Garfield was shot twice by Charles J. Guitea at Railroad Station in Washington, D.C. on July 2, 1881. After eleven weeks of intensive and other care Garfield died in Elberon, New Jersey, the second of four presidents to be assassinated, following Abraham Lincoln.
1904 · The World's Fair of 1904
St. Louis hosted the 1904 World's Fair and welcomed a crowd of 200,000 visitors on opening day of April 30, 1904. The fair had exhibits from 50 countries and 43 states. Several notable inventions showcased at the fair include iced tea and the ice cream cone. By the time of its closing in December 1904, over 20 million people had visited the fair.
1908 · The Bureau of Investigation is formed
Known as the National Bureau of Criminal Identification, The Bureau of Investigation helped agencies across the country identify different criminals. President Roosevelt instructed that there be an autonomous investigative service that would report only to the Attorney General.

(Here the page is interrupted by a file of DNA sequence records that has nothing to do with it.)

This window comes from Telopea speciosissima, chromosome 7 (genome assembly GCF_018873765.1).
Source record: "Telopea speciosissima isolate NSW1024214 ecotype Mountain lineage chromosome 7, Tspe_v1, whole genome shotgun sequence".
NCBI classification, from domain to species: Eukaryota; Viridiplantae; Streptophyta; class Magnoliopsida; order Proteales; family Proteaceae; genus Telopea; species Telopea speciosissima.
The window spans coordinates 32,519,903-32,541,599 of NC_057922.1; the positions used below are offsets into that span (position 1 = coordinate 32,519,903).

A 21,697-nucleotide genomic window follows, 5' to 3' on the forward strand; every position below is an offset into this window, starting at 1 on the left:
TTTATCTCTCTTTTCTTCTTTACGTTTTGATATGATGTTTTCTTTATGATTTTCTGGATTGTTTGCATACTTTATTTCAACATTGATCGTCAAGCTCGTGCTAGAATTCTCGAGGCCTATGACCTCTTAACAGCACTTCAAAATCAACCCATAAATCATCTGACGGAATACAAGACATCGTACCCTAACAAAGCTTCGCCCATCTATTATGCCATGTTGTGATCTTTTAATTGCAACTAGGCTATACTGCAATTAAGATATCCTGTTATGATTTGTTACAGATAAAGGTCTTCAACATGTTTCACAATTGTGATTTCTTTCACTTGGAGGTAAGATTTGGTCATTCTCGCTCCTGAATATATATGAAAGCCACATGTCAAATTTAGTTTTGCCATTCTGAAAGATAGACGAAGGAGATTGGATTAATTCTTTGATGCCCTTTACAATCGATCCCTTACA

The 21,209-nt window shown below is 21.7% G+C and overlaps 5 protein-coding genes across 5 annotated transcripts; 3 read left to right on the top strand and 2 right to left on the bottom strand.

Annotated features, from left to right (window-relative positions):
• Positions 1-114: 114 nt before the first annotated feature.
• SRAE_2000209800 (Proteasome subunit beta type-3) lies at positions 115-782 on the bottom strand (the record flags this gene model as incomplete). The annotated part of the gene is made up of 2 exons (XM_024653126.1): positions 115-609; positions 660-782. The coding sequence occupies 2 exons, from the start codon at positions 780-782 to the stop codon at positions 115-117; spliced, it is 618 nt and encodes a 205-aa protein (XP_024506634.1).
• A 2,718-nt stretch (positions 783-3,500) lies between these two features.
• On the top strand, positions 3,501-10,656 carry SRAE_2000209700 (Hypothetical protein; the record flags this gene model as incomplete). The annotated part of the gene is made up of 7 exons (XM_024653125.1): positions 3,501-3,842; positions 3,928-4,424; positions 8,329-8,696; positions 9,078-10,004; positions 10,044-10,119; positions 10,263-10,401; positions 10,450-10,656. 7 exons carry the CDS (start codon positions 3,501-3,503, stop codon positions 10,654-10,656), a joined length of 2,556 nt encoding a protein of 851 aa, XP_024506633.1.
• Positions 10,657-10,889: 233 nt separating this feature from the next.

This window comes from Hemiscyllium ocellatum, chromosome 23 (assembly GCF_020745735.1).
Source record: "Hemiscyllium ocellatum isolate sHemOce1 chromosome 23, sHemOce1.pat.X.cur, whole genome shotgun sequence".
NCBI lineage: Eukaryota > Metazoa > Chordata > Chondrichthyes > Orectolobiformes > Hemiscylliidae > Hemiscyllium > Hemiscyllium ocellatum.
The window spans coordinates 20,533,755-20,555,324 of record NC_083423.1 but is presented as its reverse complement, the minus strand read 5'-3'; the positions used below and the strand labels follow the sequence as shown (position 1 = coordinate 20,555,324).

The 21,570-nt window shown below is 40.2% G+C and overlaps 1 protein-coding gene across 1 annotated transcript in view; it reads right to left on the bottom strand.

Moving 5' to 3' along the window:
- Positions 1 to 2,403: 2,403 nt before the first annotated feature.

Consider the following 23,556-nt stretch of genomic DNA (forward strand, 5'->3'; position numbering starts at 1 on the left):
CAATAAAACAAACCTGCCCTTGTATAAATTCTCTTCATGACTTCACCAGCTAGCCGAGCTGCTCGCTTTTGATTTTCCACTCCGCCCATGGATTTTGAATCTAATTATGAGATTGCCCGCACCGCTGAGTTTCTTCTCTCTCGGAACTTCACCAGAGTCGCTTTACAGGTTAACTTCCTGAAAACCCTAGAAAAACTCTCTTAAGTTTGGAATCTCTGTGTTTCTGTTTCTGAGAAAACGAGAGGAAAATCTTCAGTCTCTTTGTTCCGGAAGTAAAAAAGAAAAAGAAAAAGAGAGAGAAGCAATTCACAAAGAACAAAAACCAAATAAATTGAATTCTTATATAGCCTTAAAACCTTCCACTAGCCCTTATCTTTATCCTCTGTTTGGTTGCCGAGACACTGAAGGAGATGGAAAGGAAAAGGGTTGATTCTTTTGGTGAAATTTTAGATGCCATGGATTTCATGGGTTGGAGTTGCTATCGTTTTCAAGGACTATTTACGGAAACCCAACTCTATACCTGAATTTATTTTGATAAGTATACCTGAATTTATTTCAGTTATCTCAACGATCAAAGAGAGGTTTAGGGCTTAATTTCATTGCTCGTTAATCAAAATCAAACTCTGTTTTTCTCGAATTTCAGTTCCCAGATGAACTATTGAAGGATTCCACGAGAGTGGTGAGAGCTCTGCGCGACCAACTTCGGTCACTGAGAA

English: from Middle English schepherde ‘shepherd’ (composed of words meaning ‘sheep’ + ‘herdsman’ or ‘guardian’), hence an occupational name for a shepherd. This English form of the name has absorbed cognates and equivalents from several other languages (for forms, see Hanks and Hodges 1988 ).